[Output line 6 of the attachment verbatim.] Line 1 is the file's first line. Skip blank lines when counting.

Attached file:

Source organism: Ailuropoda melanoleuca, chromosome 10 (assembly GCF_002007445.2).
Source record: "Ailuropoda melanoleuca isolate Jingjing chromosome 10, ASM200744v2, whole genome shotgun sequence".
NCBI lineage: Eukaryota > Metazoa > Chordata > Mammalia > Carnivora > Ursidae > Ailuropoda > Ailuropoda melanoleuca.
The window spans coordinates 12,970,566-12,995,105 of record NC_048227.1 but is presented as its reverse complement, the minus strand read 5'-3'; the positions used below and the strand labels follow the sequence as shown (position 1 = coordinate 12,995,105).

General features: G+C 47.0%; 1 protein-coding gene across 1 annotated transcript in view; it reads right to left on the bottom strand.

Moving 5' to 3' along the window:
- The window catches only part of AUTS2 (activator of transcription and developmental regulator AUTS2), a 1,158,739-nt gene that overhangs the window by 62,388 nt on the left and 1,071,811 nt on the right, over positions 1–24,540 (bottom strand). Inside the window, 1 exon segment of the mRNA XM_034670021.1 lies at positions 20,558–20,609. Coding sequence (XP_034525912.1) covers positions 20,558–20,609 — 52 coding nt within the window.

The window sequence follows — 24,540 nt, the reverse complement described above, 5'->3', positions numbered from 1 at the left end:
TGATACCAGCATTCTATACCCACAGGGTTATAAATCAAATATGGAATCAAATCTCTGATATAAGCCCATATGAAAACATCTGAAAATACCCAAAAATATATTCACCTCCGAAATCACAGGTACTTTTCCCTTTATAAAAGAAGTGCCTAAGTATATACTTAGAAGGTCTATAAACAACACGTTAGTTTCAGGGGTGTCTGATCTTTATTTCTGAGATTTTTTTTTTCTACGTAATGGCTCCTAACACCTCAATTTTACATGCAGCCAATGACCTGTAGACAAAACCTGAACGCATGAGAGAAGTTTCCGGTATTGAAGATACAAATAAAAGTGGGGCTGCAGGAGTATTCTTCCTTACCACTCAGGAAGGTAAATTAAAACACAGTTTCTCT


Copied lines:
Moving 5' to 3' along the window: